Jump to ContentJump to Main Navigation
Neuronal Control of LocomotionFrom Mollusc to Man$
Users without a subscription are not able to see the full content.

Grigori Orlovsky, T. G. Deliagina, and Sten Grillner

Print publication date: 1999

Print ISBN-13: 9780198524052

Published to Oxford Scholarship Online: March 2012

DOI: 10.1093/acprof:oso/9780198524052.001.0001

Show Summary Details
Page of

PRINTED FROM OXFORD SCHOLARSHIP ONLINE (oxford.universitypressscholarship.com). (c) Copyright Oxford University Press, 2020. All Rights Reserved. An individual user may print out a PDF of a single chapter of a monograph in OSO for personal use. date: 03 December 2020

Role of the motor cortex in locomotor coordination

Role of the motor cortex in locomotor coordination

(p.237) 14 Role of the motor cortex in locomotor coordination
Neuronal Control of Locomotion

G. N. Orlovsky

T. G. Deliagina

S. Grillner

Oxford University Press

This chapter focuses on the role of the motor cortex in locomotor coordination. The motor cortex does not play any significant role in the production of the basic locomotor pattern in the cat. This was demonstrated by the fact that the mesencephalic cat is capable of ‘simple’ locomotion which is of walking and running in a straight line on a flat surface. This situation strongly contrasts to that in man and other primates, where even ‘simple’ locomotion is very severely disrupted by motor cortex lesions. Neurons of the motor cortex giving rise to the pyramidal tract and projecting to the contralateral fore limb controller can be found in area 4 of the cortex, in its forelimb zone. The motor cortex does not play any significant role in the control of ‘simple’ locomotion generated by the automatic control system, but nevertheless plays a decisive role in the control of visually induced gait modifications.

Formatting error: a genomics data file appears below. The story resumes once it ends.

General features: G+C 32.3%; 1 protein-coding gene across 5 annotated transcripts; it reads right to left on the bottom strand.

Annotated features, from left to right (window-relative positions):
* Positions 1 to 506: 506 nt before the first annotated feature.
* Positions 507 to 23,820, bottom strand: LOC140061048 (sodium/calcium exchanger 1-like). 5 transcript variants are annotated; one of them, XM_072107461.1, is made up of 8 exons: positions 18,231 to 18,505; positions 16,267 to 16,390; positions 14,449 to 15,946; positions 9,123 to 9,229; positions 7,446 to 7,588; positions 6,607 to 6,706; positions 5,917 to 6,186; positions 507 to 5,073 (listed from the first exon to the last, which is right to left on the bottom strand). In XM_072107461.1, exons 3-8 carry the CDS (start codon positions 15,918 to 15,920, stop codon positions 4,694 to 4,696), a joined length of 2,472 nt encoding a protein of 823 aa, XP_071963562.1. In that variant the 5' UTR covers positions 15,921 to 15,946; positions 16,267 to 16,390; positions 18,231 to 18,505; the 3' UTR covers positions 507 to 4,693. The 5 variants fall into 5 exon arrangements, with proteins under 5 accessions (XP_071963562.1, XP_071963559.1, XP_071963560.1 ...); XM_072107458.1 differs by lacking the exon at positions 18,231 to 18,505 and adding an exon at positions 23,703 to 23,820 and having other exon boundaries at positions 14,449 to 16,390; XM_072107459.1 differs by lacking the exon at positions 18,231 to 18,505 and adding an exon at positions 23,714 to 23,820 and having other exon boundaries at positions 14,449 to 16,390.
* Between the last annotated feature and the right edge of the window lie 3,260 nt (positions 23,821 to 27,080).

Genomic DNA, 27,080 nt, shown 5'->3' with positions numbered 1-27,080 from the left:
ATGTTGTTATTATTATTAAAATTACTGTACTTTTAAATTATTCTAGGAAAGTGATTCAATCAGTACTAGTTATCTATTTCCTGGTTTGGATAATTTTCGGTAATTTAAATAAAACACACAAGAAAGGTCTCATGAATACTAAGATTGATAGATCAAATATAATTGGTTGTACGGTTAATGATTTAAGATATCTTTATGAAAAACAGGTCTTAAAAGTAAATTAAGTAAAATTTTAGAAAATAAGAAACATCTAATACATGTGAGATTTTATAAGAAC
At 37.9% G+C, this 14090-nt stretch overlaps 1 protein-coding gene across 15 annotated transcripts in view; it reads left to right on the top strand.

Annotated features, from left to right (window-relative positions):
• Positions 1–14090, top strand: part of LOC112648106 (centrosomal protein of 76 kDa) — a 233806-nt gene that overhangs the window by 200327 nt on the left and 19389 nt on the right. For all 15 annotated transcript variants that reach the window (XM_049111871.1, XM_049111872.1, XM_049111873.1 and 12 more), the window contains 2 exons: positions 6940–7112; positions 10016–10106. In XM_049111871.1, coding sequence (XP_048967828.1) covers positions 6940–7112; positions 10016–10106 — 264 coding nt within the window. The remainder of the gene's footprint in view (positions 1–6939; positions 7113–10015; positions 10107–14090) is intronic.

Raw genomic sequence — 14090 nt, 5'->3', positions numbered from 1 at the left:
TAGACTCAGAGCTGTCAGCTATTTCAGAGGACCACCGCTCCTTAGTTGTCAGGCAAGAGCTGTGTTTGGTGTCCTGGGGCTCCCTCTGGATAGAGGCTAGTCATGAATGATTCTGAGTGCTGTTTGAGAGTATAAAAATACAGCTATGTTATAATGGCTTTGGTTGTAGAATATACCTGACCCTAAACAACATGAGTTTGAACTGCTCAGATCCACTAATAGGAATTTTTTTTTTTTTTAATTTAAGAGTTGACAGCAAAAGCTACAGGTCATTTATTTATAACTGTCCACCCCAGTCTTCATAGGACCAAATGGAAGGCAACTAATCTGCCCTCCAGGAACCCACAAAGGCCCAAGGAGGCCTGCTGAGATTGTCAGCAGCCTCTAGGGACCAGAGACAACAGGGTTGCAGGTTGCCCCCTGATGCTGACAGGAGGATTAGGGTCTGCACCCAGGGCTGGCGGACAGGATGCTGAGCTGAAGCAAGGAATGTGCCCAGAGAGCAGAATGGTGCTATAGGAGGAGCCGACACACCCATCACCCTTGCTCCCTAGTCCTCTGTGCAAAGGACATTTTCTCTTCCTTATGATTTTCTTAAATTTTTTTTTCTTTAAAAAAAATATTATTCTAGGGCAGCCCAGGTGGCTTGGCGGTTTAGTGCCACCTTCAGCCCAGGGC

Keywords:   motor cortex, locomoter coordination, mesencephalic cat, neuron, limb controller

Oxford Scholarship Online requires a subscription or purchase to access the full text of books within the service. Public users can however freely search the site and view the abstracts and keywords for each book and chapter.

Please, subscribe or login to access full text content.

If you think you should have access to this title, please contact your librarian.

To troubleshoot, please check our FAQs , and if you can't find the answer there, please contact us .